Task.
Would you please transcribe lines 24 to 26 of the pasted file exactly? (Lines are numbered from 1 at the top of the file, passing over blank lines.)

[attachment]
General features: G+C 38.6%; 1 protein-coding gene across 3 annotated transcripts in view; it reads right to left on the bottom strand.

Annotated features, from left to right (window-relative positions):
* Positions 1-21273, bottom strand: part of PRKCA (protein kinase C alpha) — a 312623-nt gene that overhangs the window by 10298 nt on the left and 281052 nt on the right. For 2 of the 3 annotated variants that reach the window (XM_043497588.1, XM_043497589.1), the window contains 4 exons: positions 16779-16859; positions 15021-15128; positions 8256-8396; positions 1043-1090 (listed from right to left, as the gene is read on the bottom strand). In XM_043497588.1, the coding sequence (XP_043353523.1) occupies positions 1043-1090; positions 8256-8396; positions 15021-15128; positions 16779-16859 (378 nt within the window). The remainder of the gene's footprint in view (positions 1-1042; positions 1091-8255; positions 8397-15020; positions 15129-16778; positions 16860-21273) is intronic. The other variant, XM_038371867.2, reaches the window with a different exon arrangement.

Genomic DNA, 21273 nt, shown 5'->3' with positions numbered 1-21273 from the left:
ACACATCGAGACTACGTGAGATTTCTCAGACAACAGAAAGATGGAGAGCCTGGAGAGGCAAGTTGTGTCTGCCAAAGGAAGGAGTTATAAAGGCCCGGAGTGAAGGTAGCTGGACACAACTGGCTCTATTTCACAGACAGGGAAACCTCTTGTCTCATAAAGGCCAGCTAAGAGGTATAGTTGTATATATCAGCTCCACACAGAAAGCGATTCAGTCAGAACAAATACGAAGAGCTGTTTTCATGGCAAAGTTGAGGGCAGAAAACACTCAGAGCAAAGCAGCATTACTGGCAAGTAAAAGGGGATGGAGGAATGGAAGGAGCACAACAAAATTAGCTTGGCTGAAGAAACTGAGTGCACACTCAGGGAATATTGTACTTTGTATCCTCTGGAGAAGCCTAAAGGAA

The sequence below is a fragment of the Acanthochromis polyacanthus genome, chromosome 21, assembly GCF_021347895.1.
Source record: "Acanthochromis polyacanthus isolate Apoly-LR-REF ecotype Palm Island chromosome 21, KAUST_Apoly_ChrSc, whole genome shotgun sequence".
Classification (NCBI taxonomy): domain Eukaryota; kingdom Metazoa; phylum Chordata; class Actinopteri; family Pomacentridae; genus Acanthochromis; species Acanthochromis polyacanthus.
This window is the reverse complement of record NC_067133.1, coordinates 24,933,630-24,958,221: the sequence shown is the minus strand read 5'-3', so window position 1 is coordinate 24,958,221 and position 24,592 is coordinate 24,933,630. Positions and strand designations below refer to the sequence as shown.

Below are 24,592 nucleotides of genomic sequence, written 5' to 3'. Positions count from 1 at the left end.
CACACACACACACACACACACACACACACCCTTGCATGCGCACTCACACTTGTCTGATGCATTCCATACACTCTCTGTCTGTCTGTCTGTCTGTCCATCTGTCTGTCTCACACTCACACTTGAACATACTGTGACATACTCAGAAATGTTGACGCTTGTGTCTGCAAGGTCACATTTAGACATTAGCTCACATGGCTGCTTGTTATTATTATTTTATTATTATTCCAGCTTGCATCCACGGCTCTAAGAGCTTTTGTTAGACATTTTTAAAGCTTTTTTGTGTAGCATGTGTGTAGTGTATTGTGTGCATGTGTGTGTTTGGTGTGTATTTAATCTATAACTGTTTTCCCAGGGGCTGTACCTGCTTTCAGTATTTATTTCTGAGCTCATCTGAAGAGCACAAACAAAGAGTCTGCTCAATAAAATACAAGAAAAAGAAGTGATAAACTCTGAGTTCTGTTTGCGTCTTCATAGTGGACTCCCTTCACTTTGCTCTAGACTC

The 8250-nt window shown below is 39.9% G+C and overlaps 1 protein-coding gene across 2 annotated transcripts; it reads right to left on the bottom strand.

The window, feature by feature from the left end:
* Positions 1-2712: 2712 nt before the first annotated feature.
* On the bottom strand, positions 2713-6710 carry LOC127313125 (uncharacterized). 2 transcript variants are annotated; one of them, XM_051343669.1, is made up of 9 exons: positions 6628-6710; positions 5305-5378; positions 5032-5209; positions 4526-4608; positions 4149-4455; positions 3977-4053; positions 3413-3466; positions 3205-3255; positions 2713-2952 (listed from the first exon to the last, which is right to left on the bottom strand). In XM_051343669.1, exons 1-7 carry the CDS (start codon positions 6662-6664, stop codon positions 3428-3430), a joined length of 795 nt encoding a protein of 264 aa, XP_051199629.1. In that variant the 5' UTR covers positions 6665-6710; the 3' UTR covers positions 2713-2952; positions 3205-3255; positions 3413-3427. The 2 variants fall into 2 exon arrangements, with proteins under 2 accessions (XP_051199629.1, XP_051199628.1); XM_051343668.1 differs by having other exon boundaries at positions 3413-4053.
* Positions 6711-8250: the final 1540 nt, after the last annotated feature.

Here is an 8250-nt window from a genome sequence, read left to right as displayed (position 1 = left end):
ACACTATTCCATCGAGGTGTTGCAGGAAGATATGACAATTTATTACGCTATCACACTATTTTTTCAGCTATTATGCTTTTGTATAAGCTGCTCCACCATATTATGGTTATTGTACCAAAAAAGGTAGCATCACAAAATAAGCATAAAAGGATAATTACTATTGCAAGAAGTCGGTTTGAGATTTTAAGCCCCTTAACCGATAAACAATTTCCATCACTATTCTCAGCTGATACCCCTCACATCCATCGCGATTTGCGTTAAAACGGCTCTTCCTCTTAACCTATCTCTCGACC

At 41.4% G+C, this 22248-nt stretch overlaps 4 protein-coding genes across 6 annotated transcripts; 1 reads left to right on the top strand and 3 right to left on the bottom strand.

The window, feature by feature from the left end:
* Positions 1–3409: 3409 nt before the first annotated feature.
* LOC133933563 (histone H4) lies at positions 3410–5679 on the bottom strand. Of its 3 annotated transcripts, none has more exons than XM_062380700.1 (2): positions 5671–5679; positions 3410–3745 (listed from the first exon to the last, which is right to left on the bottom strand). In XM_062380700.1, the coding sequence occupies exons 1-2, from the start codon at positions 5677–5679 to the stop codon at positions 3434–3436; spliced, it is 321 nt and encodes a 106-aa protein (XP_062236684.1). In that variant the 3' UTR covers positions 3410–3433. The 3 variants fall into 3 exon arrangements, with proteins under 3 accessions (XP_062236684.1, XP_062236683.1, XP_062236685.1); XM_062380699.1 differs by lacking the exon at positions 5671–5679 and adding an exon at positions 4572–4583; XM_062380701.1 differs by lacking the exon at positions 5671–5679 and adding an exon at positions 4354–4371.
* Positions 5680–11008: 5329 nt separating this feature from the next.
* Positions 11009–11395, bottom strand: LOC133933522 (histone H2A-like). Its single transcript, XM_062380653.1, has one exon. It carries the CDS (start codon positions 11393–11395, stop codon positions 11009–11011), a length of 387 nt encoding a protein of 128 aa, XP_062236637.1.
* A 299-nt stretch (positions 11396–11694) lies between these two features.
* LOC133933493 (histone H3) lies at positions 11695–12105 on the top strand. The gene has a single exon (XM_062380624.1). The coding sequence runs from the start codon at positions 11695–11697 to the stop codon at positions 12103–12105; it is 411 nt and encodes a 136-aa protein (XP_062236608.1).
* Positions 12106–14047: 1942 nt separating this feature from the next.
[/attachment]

* Positions 11009–11395, bottom strand: LOC133933522 (histone H2A-like). Its single transcript, XM_062380653.1, has one exon. It carries the CDS (start codon positions 11393–11395, stop codon positions 11009–11011), a length of 387 nt encoding a protein of 128 aa, XP_062236637.1.
* A 299-nt stretch (positions 11396–11694) lies between these two features.
* LOC133933493 (histone H3) lies at positions 11695–12105 on the top strand. The gene has a single exon (XM_062380624.1). The coding sequence runs from the start codon at positions 11695–11697 to the stop codon at positions 12103–12105; it is 411 nt and encodes a 136-aa protein (XP_062236608.1).